Westover considering plans for pandemic relief funds

WESTOVER, W.Va. — Officials are moving forward with plans to use American Rescue plan money to improve Holland Avenue in Westover.

Mayor Dave Johnson said they’ll use 100% of their $1.7 million in ARP money and possibly use money from the the recently passed infrastructure bill to complete the work.

Westover Council will work with the Region 6 Planning and Development Council to bring the project together. The council is funded partially by the Appalachian Regional Commission and typically defrays their expenses by charging 3-percent of the project value.

Region 6 Executive Director Sheena Hunt said they can help the town identify and pursue grant funding streams for specific portions of the project. Additionally, Hunt said they can help with project compliance along the way.

“Working with the engineer putting applications together, doing the administration of the finances throughout the project and working with the agencies closing out the project,” Hunt said.

The earliest work could start on the project is the spring of 2022.

“The bottom of Holland Avenue when you’re going toward the bridge, that wide spot by the old glass shop, it’s going to start right there and go all the way to the top of the hill and possibly down the other side,” Johnson said.

City Attorney Tim Stranko urged council members to evaluate all options and take advantage of the influx of relief and new infrastructure spending from Washington D.C.

“We can go as broad as making this a gateway into the city by addressing lights and aesthetics,” Stranko said. “There a lot of options that may be in front of us, and may be grant funded, but we don’t know that. But, Sheena and her staff we can navigate that.”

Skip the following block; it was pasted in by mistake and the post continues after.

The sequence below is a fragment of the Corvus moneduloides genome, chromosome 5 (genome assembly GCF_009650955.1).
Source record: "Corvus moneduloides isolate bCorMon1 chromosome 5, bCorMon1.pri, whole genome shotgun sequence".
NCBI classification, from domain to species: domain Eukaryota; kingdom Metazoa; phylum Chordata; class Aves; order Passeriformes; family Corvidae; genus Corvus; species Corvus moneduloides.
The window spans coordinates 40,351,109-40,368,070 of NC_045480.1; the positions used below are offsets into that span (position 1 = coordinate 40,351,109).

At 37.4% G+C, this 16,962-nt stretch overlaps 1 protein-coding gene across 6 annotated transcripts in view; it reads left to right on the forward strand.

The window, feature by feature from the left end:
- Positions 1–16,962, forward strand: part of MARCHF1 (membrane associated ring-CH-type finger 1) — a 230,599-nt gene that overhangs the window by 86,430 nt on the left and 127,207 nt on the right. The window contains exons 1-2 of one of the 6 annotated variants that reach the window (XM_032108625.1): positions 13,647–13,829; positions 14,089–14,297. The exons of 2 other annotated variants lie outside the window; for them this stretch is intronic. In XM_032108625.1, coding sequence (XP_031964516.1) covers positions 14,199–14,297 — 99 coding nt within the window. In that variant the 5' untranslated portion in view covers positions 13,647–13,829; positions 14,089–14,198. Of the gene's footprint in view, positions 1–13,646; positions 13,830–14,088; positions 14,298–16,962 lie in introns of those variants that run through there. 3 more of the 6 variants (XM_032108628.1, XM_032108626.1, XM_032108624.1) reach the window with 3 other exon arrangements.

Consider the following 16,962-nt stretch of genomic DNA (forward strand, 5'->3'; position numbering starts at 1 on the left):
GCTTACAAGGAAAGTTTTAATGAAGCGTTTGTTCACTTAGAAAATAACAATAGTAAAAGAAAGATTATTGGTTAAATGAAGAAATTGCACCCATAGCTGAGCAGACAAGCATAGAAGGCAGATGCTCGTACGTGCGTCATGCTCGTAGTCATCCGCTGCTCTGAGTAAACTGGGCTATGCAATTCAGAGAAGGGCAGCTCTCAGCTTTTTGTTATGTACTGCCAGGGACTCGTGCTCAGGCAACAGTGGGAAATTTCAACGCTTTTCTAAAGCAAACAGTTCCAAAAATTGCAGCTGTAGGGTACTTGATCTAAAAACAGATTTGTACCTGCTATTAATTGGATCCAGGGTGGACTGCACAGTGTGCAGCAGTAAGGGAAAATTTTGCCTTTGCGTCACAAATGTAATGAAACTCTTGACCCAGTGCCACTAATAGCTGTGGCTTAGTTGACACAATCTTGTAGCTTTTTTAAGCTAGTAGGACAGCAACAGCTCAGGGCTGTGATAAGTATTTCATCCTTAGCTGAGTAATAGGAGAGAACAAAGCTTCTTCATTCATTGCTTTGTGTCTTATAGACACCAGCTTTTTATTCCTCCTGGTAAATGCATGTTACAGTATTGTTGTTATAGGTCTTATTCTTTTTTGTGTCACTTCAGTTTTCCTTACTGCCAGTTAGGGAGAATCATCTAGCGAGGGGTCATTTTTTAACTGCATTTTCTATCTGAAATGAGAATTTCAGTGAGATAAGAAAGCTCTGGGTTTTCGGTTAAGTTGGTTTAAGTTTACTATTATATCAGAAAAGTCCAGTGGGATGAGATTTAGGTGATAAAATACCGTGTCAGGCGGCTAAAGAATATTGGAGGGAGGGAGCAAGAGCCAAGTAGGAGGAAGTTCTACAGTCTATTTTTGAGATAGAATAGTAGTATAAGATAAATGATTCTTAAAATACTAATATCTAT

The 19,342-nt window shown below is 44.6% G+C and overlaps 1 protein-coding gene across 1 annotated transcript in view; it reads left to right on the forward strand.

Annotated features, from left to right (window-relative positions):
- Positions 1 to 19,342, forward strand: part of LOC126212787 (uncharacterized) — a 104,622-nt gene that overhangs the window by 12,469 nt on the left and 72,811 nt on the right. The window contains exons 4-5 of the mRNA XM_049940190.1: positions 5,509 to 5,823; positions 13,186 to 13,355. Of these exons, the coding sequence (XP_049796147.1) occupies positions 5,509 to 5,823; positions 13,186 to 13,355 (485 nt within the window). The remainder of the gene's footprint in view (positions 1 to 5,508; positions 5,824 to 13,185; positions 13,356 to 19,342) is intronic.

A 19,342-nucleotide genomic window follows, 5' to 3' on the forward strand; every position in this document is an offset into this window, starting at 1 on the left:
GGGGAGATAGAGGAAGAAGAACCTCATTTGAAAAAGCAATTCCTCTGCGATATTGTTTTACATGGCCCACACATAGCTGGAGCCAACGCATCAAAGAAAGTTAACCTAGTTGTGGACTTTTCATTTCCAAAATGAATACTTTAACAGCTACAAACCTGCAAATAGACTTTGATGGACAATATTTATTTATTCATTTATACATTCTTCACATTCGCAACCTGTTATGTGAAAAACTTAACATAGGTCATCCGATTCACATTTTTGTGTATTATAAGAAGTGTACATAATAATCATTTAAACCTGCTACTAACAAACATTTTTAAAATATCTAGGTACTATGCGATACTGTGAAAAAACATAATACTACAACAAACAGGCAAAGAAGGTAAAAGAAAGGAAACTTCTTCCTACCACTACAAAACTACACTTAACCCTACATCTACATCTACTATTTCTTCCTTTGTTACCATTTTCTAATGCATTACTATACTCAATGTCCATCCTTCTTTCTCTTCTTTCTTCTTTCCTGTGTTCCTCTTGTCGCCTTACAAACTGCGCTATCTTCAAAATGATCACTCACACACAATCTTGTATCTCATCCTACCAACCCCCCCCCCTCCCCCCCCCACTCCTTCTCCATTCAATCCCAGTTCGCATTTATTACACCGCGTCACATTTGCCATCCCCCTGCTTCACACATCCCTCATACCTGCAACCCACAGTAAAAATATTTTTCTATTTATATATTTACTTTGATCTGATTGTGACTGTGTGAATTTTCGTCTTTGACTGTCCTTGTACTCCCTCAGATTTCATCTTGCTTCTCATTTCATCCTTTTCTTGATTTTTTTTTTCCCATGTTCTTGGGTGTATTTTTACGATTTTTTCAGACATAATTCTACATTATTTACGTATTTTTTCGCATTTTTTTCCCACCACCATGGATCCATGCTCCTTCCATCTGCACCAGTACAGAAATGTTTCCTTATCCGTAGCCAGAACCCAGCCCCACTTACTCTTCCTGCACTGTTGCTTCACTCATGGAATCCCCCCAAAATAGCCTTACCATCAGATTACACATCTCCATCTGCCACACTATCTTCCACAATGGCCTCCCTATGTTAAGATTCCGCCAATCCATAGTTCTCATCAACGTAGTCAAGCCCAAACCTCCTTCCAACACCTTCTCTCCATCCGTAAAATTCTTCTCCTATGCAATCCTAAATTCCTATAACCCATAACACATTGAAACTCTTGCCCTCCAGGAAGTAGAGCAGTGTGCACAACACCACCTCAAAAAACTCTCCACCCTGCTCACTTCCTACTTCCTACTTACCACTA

This project would include new storm sewer, some retaining wall repair and sanitary sewer service replacement. Approximately one-third of the sanitary sewer connections in city limits are along the proposed project area, according to Johnson.

“So, what we’re trying to do now is get all the infrastructure done, get the road in the condition we can pave it, fix some of the walls on the way up and that’s the project,” Johnson said.

Johnson hopes growth trends will continue and the city will have future spending power to do more infrastructure projects.

“It’s long overdue, but we’ve been busy with all the annexations we’ve done,” Johnson said. “We’re trying to get to a point where we can fund a lot of these projects ourselves, and we’re getting close.”

The Region 6 Planning and Development Council will return with more information for council members at the next scheduled meeting.





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